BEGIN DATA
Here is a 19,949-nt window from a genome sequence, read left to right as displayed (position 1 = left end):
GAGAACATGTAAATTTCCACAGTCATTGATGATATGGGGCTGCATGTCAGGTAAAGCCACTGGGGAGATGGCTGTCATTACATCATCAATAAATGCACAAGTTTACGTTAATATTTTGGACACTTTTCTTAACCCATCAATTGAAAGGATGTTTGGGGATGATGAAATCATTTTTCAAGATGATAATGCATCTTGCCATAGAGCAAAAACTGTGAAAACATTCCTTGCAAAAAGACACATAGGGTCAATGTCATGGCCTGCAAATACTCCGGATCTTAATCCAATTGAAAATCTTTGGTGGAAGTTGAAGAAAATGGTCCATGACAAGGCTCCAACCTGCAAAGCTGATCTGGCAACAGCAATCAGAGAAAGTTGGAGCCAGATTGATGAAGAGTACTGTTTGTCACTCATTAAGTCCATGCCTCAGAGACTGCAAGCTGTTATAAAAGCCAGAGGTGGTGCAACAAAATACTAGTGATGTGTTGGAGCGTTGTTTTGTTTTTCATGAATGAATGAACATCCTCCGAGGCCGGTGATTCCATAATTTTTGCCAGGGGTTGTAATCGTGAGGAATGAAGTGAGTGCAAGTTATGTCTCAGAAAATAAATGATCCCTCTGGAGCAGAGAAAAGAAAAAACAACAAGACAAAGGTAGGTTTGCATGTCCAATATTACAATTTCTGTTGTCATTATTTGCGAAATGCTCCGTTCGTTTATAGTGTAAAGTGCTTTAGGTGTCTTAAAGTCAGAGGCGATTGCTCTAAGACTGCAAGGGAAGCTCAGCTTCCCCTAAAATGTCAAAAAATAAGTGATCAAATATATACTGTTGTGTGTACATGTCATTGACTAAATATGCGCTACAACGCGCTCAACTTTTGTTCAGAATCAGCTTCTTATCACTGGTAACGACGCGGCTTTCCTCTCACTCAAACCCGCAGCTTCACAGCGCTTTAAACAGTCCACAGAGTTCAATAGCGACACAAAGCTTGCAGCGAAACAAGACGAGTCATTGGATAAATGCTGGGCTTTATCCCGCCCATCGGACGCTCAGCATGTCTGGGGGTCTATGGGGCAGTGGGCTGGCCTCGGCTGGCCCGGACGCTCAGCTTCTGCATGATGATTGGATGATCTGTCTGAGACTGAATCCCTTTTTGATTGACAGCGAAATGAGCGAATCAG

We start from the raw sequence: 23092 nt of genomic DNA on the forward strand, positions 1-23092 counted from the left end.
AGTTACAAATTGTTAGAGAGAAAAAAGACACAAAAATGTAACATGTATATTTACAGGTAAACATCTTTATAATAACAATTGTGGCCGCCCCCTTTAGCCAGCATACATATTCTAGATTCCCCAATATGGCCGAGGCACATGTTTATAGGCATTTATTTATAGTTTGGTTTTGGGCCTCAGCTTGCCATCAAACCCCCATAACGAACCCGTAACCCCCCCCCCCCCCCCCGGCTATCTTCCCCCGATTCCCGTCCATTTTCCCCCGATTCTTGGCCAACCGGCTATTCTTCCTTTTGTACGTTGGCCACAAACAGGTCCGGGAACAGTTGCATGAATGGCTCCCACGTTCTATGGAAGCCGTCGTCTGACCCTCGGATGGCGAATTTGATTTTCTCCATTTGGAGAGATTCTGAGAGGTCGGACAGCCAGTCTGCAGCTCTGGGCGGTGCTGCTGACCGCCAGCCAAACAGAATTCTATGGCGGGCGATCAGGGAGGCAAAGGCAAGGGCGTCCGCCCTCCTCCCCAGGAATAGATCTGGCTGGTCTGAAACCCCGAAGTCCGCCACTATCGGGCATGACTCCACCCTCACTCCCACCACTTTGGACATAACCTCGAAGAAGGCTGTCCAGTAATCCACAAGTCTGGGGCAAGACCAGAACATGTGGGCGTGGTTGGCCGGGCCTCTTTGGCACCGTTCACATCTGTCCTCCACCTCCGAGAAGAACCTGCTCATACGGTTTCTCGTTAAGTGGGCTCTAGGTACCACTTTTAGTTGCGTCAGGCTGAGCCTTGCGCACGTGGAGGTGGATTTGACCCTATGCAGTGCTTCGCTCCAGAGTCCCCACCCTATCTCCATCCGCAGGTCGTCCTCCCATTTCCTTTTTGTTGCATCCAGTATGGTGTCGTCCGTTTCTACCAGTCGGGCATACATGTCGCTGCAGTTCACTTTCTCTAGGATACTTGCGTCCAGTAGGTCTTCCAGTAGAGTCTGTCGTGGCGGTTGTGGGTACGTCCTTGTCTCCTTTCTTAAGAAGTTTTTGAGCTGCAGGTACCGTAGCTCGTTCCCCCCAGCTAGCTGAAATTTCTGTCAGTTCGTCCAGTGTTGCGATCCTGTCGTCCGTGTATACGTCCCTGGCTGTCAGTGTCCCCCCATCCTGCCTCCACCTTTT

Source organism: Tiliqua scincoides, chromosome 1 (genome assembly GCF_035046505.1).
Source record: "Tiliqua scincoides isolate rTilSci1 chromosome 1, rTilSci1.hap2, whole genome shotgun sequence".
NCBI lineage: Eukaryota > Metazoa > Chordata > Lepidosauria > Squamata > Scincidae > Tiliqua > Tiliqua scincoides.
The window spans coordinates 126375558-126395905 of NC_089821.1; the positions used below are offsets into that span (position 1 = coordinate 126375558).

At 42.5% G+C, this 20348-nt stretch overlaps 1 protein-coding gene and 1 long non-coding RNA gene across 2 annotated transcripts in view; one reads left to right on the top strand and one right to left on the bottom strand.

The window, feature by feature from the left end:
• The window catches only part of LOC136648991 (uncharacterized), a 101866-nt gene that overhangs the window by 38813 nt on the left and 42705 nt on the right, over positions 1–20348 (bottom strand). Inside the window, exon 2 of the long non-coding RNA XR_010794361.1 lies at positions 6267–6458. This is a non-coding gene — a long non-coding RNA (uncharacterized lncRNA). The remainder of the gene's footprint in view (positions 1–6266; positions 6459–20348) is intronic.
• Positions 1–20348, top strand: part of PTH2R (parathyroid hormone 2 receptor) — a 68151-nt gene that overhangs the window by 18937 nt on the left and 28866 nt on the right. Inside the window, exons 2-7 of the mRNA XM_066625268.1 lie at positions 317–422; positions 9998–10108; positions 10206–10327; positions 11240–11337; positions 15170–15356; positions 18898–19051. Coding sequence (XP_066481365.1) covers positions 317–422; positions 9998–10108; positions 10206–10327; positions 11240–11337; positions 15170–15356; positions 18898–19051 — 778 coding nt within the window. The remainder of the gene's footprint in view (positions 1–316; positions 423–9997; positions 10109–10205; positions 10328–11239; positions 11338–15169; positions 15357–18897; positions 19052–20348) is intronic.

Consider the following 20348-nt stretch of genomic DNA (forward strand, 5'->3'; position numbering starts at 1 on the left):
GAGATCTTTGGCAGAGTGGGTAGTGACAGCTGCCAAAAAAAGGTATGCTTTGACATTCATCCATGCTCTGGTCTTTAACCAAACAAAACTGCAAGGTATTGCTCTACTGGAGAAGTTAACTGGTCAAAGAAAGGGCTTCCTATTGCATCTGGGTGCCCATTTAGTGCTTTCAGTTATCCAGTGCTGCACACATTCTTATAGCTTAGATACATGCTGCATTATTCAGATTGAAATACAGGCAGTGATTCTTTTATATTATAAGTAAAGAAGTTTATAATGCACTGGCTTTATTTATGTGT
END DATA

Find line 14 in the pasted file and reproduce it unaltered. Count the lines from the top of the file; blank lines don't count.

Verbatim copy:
GAGATCTTTGGCAGAGTGGGTAGTGACAGCTGCCAAAAAAAGGTATGCTTTGACATTCATCCATGCTCTGGTCTTTAACCAAACAAAACTGCAAGGTATTGCTCTACTGGAGAAGTTAACTGGTCAAAGAAAGGGCTTCCTATTGCATCTGGGTGCCCATTTAGTGCTTTCAGTTATCCAGTGCTGCACACATTCTTATAGCTTAGATACATGCTGCATTATTCAGATTGAAATACAGGCAGTGATTCTTTTATATTATAAGTAAAGAAGTTTATAATGCACTGGCTTTATTTATGTGT